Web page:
“The men’s rights meet-ups planned around the globe this weekend were supposed to be an opportunity for men to get together and commiserate. You know, just , talkin’ ’bout booze, babes, game, ‘legal rape,’ and the systemic oppression of men worldwide” [New York Magazine]. I’m filing this here as a usage example for “bros,” so you can understand how, er, artful the “innuendo” in BernieBro really is.
“It’s objectively weird that someone is willing to pay anybody $675,000 to ‘talk about the world,’ and anyone who collects those fees and also wants to secure the presidential nomination of a party [with a faction –lambert] that rails against income inequality is going to run into some political problems” [Salon]. “Imagine a voter – a young voter, in particular – who is getting screwed by slow job growth and wage stagnation watching Hillary try and explain away as meaningless the fact that a bank paid more than ten times the median annual income for three speeches.”
“There are two ways to see the fight over progressivism. On one level, it’s a rather frivolous piece of identity politics [!!]. Who cares what they call themselves? But for Sanders, it’s a way to show that Clinton says different things to different audiences. Whatever else you care to say about Sanders, he hasn’t changed his story for decades. The conversation also forces Clinton into silly places, such as insisting that she’s not part of the establishment. Does any American really believe that?” [The Atlantic]. “But Clinton, playing aggressively, got in a couple good licks at Sanders, arguing that his definition of a progressive would rule out Barack Obama, Joe Biden, and even Paul Wellstone, and adding ‘I don’t think it was progressive to vote against the Brady Bill five times.'” Wellstone?
Clinton on foreign policy: “A vote in 2002 is not a plan to defeat ISIS, [Clinton] said, noting that she has apologized for what she now considers a mistake. ‘When New Hampshire voters go on Tuesday to cast your vote, you are voting both for a president and a commander in chief,’ she said. ‘And there is no way to predict what comes in the door of that White House from day to day that can pose a threat to the United States or one of our friends and allies, and I think this is a big part of the job interview that we are all conducting with the voters here'” [WaPo]. Look for plenty of gaslighting in 2016.
“Clinton, who has been searching for ways to attack Sanders without alienating his supporters, seems to have fixed on the idea that there is something dishonest, rather than aspirational, in Sanders’s talk of initiating a ‘political revolution’ to upend a corrupt system” [The New Yorker]. “She is walking a fine line by arguing that money has a baleful influence in politics generally but has left her, personally, unaffected—Clintonian exceptionalism.”
“Gov. Hassan: Clinton just might beat Sanders in N.H.” [USA Today]. Note the last paragraph, but otherwise reads like a beat sweetener.
Employment Situation, January 2016: “Headline weakness masks an otherwise solid employment report for January. Nonfarm payrolls rose 151,000 vs expectations for 188,000. December was revised 30,000 lower to 262,000 but November was revised 28,000 higher to 280,000. Now the signs of strength as the unemployment rate fell 1 tenth to 4.9 percent while the participation rate rose 1 tenth to 62.7 percent” [Econoday].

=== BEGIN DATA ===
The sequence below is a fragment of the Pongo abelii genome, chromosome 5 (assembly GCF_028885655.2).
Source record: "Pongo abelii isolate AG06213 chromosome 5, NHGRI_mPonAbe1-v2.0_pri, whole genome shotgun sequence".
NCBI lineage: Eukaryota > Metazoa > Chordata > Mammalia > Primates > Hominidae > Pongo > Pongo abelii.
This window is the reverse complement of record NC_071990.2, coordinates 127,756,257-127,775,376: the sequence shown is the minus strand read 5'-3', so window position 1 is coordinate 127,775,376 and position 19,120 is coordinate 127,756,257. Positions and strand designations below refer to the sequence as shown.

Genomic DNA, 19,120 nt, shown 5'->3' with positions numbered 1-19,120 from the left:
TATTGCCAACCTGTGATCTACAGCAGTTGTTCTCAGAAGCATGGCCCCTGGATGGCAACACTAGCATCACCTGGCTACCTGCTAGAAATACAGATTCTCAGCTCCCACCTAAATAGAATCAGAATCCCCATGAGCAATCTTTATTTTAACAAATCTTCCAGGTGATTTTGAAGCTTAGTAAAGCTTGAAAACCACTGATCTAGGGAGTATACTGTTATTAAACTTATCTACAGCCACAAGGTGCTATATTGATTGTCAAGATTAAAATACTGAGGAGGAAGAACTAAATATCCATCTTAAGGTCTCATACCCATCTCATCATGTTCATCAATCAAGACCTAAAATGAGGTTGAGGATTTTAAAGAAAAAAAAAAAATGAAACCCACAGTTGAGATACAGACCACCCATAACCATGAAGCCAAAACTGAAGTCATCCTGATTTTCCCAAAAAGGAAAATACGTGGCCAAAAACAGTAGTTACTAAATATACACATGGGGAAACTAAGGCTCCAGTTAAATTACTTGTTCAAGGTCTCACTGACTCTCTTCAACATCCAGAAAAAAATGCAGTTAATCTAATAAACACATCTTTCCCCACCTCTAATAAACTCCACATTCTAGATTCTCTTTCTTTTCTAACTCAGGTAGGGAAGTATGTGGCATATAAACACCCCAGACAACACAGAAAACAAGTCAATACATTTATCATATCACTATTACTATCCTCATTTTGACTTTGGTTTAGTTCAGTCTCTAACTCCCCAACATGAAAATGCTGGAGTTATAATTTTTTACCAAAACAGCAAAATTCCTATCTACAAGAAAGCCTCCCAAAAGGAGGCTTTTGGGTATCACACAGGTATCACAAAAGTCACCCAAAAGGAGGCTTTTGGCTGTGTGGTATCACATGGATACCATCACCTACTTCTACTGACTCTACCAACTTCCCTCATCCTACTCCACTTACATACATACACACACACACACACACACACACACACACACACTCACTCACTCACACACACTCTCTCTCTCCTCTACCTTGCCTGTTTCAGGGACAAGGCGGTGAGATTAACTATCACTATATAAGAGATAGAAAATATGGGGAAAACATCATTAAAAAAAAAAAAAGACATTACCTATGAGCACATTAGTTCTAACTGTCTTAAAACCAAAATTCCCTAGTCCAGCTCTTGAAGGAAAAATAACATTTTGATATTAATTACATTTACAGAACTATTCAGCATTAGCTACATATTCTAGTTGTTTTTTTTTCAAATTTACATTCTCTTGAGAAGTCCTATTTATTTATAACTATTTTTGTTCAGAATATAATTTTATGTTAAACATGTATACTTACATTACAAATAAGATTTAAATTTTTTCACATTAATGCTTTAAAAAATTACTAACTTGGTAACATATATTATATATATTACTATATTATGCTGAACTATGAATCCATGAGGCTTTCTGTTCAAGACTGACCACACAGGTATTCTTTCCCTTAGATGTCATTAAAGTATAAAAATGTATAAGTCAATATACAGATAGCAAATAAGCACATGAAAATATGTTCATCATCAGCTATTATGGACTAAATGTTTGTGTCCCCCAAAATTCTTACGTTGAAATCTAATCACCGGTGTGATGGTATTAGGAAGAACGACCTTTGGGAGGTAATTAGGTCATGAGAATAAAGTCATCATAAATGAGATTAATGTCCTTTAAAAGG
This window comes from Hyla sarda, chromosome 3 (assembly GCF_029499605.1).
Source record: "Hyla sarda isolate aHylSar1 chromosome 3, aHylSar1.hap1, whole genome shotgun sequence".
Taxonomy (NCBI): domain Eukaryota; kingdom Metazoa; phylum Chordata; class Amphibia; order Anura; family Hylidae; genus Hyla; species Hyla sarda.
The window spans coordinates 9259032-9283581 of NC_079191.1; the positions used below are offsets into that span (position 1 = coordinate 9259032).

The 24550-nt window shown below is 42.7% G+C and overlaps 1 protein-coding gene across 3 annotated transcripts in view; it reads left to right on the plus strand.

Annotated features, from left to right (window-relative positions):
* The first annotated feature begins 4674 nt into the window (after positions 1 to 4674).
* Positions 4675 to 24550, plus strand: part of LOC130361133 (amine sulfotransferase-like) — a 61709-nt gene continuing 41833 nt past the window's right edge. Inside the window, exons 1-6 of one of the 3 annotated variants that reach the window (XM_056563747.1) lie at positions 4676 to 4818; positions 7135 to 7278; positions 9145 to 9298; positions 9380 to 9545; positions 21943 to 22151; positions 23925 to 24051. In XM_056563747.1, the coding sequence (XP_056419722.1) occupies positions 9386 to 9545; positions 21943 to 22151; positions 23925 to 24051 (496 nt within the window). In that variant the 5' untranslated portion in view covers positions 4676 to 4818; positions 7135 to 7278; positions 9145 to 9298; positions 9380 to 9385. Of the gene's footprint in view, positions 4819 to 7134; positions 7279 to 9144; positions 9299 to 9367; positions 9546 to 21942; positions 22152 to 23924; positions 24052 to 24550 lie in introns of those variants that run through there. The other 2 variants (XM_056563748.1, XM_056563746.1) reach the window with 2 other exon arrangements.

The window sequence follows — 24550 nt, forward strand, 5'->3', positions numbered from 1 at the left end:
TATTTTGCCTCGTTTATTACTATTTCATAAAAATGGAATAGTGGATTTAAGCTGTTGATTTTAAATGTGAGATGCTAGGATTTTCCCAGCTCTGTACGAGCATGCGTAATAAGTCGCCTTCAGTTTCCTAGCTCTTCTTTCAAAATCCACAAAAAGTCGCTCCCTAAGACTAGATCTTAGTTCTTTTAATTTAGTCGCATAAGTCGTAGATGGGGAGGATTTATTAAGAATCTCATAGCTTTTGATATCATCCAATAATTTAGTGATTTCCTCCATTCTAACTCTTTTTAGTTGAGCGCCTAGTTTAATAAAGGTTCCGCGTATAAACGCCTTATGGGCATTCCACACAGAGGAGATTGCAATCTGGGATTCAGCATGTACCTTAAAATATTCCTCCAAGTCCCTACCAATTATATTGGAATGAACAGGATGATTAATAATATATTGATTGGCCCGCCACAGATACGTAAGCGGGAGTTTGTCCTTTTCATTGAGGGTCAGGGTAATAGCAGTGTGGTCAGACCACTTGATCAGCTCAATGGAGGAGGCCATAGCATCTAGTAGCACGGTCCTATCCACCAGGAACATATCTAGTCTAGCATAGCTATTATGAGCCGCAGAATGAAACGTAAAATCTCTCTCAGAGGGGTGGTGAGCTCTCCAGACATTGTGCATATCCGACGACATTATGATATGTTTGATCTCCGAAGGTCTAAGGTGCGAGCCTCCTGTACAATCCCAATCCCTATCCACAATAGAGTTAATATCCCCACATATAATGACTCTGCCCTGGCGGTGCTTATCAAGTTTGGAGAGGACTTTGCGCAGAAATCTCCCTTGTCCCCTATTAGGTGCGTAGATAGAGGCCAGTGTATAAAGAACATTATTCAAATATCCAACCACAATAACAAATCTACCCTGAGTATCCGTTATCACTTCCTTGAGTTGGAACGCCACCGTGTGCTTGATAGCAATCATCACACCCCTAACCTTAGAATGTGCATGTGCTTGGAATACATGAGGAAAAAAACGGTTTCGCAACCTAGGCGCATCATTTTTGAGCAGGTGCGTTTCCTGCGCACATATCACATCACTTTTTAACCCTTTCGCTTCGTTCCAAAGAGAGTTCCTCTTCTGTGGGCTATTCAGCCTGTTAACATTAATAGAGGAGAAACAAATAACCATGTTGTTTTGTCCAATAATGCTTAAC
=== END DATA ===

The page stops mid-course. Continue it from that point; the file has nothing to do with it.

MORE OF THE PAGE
International Trade, December 2015: “The nation’s trade deficit widened in December to $43.4 billion from a revised $42.2 billion in November. Exports have been extremely weak and weakened further” [Econoday]. “The decline in exports is the latest hard evidence of global effects made more severe for U.S. exporters by the strength of the dollar, but the [0.3 percent] rise in imports, despite the decline in consumer goods, offers a positive indication on domestic demand, strength underscored this morning by the January employment report.” But: “The BLS job situation headlines were disappointing. Jobs growth decelerated this month, some economic internals were weak, continued inconsistency between the household and establishment surveys – all while the establishment survey was re-benchmarked and the household survey reflected updated population estimates” [Econintersect]. And: “While this report was not unambiguously positive, it shows a steady pace of hiring that stands in contrast to a wide swath of economic data that points to decelerating economic momentum” [TD Securities, Across the Curve]. “Keep in mind that this was not a pristine report and the pace of employment would likely be weaker if it were not for the influence of warmer temperatures across most of the country.” Even more: “As previously discussed, the numbers are showing that business is hiring more than output is increasing, which doesn’t seem to make sense to me. That is, it wouldn’t surprise me to see this reconciled by a drop in hiring, or a downward revision to employment in general” [Mosler Economics].
“Billionaire Michael Platt’s BlueCrest Capital Management is being investigated by a U.S. regulator over possible conflicts posed by an internal fund that manages money for the firm’s partners, according to people with knowledge of the matter” [Bloomberg].
“CREDIT SUISSE CEO: ‘The doomsday scenarios are not justified'” [Business Insider]. Good to know.
A long article on Uber that says, in essence, that we have no idea whether Uber’s business model works or what its valuation should be (which the headline does not reflect) [Pando]. But boy, can Trav suck in capital from squillionaires and screw over working people like nobody’s business!
“[T]he pool of investment banking revenue is already shrinking much faster than anyone expected, as results reported by Europe’s biggest banks this earnings season show. Investment banking revenue at Deutsche Bank fell 30 percent in the fourth quarter of 2015 from a year earlier, while that of Credit Suisse was down 26 percent. At UBS, the decline was 10 percent” [Bloomberg]. Correct me if I’m getting this wrong, but doesn’t this imply a finanical flow? Doesn’t the capital that used to go to investment banks have to go somewhere? If so, where? The article doesn’t say.
“The U.S. Federal Reserve is squeezing a good deal of the profit out of mortgage bond trading, and Wall Street banks are increasingly heading for the exits” [Bloomberg]. Another big and wierd financial flow.